Rideau Hall's Canada Day announcement allows those on the list to share the news of the honour, which is usually a closely guarded secret until Gov. Gen. David Johnston makes the information public.
This year's notable names include Douglas Fregin, the man who co-founded Research in Motion with Mike Lazaridis. Fregin designed the first circuit board the company used to run early versions of its wireless technology, and then helped choose the materials that are still found in BlackBerry devices around the world.
Lazaridis's wife Ophelia is also being invested as a member of the Order of Canada for her philanthropic work around Waterloo, Ont., where BlackBerry is based.
Author Lawrence Hill will be recognized for his writing to tell the stories of Canada's black community, notably through the critically acclaimed "Book of Negroes," and advocacy work on behalf of women and girls in Africa.
Oscar-nominated and Gemini award-winning actor Graham Greene is a familiar face in films, television shows, and theatre productions in Canada and overseas. The First Nations actor is being honoured for "achievements as a pioneering and versatile actor," which included a 1991 Academy Award best supporting actor nomination for his role in the film "Dances with Wolves."
Also being honoured are TVOntario CEO Lisa de Wilde for "transformative leadership" at the provincial public broadcaster, and Tele-Quebec counterpart Michele Fortin for her "contributions to the vitality of French-language and educational television."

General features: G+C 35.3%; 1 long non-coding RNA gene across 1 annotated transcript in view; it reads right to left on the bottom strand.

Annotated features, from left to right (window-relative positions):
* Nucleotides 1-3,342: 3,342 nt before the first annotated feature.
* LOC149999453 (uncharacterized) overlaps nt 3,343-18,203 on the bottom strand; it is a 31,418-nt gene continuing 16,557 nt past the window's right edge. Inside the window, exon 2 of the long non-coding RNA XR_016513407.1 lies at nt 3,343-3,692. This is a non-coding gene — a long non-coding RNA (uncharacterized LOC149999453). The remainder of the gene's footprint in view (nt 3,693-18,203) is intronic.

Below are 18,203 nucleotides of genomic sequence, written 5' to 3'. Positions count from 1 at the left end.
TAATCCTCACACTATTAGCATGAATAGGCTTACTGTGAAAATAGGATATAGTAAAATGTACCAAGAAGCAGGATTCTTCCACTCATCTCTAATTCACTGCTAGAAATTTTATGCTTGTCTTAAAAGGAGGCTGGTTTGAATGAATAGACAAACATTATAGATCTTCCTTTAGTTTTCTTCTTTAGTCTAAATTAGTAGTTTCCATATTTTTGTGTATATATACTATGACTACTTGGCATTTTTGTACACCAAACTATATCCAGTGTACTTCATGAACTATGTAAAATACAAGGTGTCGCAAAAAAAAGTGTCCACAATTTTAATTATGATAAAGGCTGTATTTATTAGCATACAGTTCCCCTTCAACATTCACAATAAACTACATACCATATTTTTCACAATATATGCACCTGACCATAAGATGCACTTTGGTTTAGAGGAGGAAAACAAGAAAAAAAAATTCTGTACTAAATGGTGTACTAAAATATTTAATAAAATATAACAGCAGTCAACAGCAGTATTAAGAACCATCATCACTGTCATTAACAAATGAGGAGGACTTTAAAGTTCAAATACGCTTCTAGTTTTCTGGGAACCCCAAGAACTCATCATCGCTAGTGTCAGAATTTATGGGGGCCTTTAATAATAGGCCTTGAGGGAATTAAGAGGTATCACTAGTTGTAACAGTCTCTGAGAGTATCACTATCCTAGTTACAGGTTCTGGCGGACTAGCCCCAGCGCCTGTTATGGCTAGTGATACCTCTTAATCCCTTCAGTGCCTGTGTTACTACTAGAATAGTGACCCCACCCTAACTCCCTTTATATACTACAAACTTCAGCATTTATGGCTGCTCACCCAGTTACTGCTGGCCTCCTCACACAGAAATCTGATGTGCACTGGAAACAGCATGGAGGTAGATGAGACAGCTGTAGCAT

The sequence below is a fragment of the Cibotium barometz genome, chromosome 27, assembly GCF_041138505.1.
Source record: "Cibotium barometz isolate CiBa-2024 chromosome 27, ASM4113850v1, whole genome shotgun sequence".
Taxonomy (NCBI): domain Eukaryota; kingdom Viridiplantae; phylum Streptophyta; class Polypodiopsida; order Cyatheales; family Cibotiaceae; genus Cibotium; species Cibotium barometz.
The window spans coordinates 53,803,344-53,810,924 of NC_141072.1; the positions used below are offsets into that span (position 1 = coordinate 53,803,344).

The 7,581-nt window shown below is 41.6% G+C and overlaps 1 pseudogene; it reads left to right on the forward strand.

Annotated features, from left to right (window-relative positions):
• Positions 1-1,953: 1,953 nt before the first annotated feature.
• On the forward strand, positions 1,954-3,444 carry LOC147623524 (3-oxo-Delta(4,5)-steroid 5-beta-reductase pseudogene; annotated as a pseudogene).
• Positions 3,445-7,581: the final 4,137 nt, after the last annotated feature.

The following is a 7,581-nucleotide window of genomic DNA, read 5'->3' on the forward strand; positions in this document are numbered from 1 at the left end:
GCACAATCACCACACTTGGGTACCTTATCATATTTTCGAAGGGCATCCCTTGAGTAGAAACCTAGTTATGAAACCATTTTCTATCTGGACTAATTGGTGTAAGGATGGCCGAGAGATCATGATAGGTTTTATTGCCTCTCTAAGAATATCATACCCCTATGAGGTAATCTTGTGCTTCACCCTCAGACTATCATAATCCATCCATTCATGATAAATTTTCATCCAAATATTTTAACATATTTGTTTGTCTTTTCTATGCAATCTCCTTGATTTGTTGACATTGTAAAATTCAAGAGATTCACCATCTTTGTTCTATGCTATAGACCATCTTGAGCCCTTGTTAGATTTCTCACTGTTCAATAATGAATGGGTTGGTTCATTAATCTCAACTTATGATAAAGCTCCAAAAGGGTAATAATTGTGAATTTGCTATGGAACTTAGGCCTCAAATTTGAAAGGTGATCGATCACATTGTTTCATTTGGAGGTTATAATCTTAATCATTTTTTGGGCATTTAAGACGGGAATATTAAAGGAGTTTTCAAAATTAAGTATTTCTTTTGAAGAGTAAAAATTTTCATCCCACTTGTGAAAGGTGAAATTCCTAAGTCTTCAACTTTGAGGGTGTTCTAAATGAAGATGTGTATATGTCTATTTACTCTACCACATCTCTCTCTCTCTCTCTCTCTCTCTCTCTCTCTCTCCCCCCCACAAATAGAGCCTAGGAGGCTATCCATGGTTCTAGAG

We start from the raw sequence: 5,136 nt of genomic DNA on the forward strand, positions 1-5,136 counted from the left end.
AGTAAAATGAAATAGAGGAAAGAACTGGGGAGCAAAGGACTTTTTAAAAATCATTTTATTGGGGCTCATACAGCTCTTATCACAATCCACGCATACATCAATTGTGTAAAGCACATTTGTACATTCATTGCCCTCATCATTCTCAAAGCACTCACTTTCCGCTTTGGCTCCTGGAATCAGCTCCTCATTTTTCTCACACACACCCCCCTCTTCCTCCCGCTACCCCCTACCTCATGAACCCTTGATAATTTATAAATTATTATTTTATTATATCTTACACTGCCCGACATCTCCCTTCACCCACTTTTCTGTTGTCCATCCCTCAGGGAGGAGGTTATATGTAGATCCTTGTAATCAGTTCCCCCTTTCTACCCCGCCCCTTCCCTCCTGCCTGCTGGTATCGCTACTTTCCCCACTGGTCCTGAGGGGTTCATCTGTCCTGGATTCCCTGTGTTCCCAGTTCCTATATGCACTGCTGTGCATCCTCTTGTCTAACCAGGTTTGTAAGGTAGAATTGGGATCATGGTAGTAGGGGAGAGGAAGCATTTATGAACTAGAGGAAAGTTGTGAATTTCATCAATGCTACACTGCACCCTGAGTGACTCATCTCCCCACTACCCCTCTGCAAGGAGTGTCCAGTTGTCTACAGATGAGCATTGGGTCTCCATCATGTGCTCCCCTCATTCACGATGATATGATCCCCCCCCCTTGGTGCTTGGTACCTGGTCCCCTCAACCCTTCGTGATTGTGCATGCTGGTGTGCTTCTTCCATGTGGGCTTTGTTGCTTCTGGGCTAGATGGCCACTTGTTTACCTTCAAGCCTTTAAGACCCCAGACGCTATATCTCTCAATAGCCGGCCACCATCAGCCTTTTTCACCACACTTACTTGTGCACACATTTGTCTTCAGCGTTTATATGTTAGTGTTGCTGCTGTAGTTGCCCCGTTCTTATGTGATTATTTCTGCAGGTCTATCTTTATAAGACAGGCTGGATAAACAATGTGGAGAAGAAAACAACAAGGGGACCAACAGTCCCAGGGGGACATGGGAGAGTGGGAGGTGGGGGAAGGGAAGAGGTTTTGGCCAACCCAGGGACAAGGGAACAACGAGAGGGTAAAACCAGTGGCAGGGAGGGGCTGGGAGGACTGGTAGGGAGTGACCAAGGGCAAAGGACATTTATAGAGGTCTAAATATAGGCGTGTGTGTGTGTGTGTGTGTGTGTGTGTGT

Rideau Hall says there will be 100 new appointments to the Order of Canada, with one being a promotion to the highest level — former Ontario premier and Liberal MP Bob Rae is being invested as a companion — while the other is an honorary appointment for Johan Olav Koss, an Olympic speed skating champion from Norway.
Koss, who lives in Toronto, founded Right to Play, an advocacy group for children in sports.
Other notable sports names on the list are Olympic curling champion Russ Howard, former Olympic diver and Pan Am Games medallist Beverley Boys and Fran Rider, who was instrumental in making women's hockey what it is today on the international scene.
Rider, who lives in Toronto, is already in the International Ice Hockey Federation Hall of Fame for her work founding the first IIHF women's hockey tournament two decades ago, as well as the first Canadian national women's hockey championship in 1982.
The list outlines those who have been selected for the Order of Canada based on their achievements as authors, medical researchers, social advocates, business leaders, or politicians.
Three former politicians are being recognized for their life in politics, including former Alberta finance minister Jim Dinning and former Quebec finance minister Monique Jerome-Forget. Joyce Fairbairn, a former Liberal senator and literacy advocate, resigned from the Senate in 2012 after she was diagnosed with Alzheimer's.
The Order of Canada, one of the country's highest civilian honours, was established in 1967 to recognize outstanding achievement, dedication to the community and service to the nation.
Over the last 45 years, more than 6,000 people from all walks of life have been invested into the order.